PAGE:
The twenty-twoish-year-old woman I interviewed for the director's assistant position was living in Michigan after having graduated a year or so ago with a degree in journalism.  She had decided that she was going to pursue being a writer, producer or director...she hadn't settled on one yet.  I told her that this would be a good opportunity to learn about these crafts.  In lieu of a few hundred dollars a week, I offered consultation on her screenplay, a seat in my screenwriting class, and the opportunity to be present during rehearsals (even those where we would rewrite on the spot), private meetings with the producer, AD, DP, and every other department head.  And she would be allowed to watch 90% of the movie being shot from ten feet away.  I figured if she really wanted to ponder being a director, she should find out what the role entails. 

She "stuck to her guns" and said that she had to get paid $10 per hour.  I could literally hear her parents' voices in her head saying things like "You stick up for yourself" or "You don't let them take advantage of you."  She then went on to brag about how she has been able to make a living (by living at home) over the past year or so by finding paying PA jobs and Assistant to the Production Coordinator jobs here and there that paid a few hundred dollars per week.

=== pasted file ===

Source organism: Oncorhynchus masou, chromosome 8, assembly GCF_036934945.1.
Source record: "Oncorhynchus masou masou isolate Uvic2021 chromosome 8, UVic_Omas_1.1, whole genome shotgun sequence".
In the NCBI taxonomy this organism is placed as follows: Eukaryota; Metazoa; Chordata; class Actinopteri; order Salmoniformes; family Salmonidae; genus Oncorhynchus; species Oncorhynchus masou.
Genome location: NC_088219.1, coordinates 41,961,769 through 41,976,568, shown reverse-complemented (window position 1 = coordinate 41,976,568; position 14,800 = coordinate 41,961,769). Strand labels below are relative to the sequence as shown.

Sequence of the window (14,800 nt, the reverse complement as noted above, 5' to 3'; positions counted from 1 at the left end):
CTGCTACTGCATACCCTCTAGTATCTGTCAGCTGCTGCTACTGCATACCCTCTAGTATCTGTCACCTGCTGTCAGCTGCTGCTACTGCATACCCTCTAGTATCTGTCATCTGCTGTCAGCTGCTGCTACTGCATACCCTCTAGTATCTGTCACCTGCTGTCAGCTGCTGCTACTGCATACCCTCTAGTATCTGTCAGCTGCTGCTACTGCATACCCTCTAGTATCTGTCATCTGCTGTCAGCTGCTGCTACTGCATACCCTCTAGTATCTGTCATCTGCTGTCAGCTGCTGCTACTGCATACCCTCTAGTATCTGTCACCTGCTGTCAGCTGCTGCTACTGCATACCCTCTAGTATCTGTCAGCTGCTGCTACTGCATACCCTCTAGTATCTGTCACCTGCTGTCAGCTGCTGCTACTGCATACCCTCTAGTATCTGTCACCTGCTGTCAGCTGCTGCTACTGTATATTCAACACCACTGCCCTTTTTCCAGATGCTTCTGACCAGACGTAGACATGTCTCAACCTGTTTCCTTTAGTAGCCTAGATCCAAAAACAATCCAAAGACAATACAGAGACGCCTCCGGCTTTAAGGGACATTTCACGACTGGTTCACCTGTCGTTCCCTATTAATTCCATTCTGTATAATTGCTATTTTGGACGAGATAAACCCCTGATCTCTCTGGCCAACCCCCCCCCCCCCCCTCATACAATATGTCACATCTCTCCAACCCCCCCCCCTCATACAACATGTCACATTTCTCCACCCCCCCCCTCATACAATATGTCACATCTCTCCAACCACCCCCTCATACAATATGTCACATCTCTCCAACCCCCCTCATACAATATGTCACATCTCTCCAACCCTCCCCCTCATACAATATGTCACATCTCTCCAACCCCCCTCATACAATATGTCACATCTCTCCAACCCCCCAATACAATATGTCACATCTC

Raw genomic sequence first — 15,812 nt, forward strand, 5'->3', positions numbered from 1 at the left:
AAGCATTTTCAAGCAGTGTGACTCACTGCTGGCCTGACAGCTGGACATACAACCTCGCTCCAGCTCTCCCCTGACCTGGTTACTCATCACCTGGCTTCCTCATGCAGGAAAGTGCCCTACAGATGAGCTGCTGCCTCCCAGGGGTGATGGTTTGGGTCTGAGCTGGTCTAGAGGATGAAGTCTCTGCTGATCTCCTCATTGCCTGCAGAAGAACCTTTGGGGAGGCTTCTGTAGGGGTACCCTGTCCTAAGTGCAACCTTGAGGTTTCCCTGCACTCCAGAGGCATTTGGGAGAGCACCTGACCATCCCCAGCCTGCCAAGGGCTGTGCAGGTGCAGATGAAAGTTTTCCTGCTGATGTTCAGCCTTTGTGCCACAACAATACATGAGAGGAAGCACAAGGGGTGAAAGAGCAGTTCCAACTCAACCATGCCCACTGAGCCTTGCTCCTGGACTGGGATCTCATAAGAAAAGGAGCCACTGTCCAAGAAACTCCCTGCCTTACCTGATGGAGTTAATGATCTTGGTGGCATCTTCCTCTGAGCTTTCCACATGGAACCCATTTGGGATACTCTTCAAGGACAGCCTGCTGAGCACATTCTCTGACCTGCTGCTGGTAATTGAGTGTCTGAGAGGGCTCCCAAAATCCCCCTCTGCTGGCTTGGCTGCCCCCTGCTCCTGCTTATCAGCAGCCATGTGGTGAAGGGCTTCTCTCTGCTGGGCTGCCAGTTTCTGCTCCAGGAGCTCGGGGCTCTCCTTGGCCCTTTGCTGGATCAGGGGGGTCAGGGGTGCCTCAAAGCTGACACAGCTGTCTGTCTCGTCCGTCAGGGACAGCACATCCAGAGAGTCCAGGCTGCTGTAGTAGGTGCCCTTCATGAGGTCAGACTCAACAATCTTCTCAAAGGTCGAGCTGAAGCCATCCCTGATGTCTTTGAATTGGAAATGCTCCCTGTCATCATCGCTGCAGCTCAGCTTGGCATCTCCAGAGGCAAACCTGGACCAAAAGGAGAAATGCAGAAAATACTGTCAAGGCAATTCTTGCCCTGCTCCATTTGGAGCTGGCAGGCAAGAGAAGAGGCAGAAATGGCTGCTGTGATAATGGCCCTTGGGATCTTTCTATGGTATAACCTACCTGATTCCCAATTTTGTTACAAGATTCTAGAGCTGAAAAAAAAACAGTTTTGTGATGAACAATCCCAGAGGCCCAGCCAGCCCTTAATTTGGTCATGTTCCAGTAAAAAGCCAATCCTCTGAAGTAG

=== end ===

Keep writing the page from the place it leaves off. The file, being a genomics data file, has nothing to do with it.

Trying to see if there was a better fit for her, we offered her the role of "Assistant to the Producer," with one of the perks being that she could sit with the producer at the end of shoot and review
the hundred-page application  for the Michigan Film Incentive.  If you were going to go make a 50k feature in MI as part of your rite-of-passage, this insight would have been worth more than 20k since the MI incentive kicks back more than 40% of the money you spend there.  She said no to that also.